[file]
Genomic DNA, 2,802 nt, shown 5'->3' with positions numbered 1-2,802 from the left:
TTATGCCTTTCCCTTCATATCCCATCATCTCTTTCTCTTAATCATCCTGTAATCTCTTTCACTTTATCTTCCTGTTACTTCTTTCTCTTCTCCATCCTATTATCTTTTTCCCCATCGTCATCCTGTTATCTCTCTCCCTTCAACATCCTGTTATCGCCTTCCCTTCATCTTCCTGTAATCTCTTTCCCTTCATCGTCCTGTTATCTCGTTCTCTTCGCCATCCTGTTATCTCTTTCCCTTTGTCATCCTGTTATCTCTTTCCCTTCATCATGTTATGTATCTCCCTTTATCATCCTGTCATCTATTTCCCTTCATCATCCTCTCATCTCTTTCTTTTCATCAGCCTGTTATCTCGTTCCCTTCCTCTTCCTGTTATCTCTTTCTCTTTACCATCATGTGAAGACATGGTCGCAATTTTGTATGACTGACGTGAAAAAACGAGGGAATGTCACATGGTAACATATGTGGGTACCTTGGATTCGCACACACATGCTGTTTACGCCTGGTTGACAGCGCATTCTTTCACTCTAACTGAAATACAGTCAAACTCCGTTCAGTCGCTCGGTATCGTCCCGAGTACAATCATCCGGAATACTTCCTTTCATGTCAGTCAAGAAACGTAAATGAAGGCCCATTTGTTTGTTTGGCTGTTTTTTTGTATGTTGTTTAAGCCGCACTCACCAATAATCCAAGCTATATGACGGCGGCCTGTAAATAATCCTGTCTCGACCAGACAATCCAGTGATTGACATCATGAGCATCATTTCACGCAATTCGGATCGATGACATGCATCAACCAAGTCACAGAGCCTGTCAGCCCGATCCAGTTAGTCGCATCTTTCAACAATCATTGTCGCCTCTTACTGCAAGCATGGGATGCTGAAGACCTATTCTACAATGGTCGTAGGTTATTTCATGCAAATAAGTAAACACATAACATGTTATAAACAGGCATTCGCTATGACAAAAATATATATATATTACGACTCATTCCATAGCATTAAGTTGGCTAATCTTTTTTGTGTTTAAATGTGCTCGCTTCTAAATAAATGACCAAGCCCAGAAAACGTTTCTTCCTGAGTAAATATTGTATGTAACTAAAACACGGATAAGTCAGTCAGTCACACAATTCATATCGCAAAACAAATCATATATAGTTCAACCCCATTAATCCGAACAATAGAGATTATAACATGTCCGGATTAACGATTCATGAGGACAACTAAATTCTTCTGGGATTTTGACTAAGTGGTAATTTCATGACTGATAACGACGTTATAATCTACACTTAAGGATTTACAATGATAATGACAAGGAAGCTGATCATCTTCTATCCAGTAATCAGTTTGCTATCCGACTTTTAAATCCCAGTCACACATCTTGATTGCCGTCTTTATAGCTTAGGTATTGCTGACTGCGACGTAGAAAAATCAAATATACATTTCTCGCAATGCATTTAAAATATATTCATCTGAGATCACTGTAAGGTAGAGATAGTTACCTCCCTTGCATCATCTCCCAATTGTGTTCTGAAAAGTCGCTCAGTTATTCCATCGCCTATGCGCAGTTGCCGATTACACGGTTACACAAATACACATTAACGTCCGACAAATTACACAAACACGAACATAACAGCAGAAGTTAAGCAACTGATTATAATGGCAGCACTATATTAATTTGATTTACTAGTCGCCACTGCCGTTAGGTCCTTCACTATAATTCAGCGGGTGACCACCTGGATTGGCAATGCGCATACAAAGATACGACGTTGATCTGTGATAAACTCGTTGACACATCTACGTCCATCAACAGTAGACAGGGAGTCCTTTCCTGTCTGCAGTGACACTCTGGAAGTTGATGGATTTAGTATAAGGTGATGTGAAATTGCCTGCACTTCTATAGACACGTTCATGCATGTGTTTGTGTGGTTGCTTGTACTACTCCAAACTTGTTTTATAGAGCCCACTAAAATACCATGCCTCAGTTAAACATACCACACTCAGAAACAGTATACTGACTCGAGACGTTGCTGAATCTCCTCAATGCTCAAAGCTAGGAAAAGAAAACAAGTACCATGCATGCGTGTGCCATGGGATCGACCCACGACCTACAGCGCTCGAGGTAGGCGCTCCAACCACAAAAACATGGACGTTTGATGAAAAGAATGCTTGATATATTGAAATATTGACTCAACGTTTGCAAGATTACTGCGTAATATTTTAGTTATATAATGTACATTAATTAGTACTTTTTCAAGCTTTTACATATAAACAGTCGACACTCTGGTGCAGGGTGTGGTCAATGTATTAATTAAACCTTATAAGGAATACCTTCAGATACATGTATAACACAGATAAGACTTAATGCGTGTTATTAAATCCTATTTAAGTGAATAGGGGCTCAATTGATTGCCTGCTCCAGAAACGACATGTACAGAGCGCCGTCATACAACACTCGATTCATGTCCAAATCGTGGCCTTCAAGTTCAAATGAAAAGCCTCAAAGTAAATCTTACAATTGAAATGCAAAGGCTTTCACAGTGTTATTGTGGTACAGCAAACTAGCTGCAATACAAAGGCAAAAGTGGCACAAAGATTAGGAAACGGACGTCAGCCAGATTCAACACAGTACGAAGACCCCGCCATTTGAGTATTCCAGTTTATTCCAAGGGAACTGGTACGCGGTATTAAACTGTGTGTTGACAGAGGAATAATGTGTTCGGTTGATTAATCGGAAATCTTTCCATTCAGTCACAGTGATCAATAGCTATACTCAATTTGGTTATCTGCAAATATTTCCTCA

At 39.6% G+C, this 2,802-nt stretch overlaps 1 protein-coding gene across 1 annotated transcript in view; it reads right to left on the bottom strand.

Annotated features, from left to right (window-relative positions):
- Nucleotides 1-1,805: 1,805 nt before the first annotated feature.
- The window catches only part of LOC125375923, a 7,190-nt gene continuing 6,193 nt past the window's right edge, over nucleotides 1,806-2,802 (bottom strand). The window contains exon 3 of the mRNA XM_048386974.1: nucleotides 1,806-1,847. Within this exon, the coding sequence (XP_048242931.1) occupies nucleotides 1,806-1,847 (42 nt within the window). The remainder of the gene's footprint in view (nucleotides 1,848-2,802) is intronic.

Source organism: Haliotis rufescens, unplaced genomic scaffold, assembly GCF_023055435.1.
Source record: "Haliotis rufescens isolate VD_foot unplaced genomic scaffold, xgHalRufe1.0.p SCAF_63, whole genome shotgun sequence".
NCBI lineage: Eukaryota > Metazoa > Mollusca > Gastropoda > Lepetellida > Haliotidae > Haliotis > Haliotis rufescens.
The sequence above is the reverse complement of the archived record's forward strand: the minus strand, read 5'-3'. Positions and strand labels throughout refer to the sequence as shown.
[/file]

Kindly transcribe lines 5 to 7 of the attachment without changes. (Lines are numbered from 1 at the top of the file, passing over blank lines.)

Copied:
- Nucleotides 1-1,805: 1,805 nt before the first annotated feature.
- The window catches only part of LOC125375923, a 7,190-nt gene continuing 6,193 nt past the window's right edge, over nucleotides 1,806-2,802 (bottom strand). The window contains exon 3 of the mRNA XM_048386974.1: nucleotides 1,806-1,847. Within this exon, the coding sequence (XP_048242931.1) occupies nucleotides 1,806-1,847 (42 nt within the window). The remainder of the gene's footprint in view (nucleotides 1,848-2,802) is intronic.

Source organism: Haliotis rufescens, unplaced genomic scaffold, assembly GCF_023055435.1.